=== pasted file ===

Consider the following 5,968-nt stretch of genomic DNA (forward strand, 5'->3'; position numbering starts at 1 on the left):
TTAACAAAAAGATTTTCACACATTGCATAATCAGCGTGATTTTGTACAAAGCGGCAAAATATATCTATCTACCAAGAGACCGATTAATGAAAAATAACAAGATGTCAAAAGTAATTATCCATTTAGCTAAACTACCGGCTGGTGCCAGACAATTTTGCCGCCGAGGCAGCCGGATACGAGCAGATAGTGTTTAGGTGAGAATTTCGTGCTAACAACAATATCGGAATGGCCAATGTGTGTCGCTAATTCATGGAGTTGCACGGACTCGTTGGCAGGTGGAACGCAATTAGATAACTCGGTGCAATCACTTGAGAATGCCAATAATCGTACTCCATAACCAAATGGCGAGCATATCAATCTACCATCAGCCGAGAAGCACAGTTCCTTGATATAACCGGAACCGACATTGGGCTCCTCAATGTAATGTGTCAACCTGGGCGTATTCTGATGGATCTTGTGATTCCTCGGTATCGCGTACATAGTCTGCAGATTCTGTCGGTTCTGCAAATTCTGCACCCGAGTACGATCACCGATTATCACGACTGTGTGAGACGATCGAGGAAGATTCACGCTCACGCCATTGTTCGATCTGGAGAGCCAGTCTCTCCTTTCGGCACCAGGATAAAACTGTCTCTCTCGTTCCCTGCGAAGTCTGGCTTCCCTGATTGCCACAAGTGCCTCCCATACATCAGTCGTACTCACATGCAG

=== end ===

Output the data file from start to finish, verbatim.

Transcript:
Consider the following 5,968-nt stretch of genomic DNA (forward strand, 5'->3'; position numbering starts at 1 on the left):
TTAACAAAAAGATTTTCACACATTGCATAATCAGCGTGATTTTGTACAAAGCGGCAAAATATATCTATCTACCAAGAGACCGATTAATGAAAAATAACAAGATGTCAAAAGTAATTATCCATTTAGCTAAACTACCGGCTGGTGCCAGACAATTTTGCCGCCGAGGCAGCCGGATACGAGCAGATAGTGTTTAGGTGAGAATTTCGTGCTAACAACAATATCGGAATGGCCAATGTGTGTCGCTAATTCATGGAGTTGCACGGACTCGTTGGCAGGTGGAACGCAATTAGATAACTCGGTGCAATCACTTGAGAATGCCAATAATCGTACTCCATAACCAAATGGCGAGCATATCAATCTACCATCAGCCGAGAAGCACAGTTCCTTGATATAACCGGAACCGACATTGGGCTCCTCAATGTAATGTGTCAACCTGGGCGTATTCTGATGGATCTTGTGATTCCTCGGTATCGCGTACATAGTCTGCAGATTCTGTCGGTTCTGCAAATTCTGCACCCGAGTACGATCACCGATTATCACGACTGTGTGAGACGATCGAGGAAGATTCACGCTCACGCCATTGTTCGATCTGGAGAGCCAGTCTCTCCTTTCGGCACCAGGATAAAACTGTCTCTCTCGTTCCCTGCGAAGTCTGGCTTCCCTGATTGCCACAAGTGCCTCCCATACATCAGTCGTACTCACATGCAG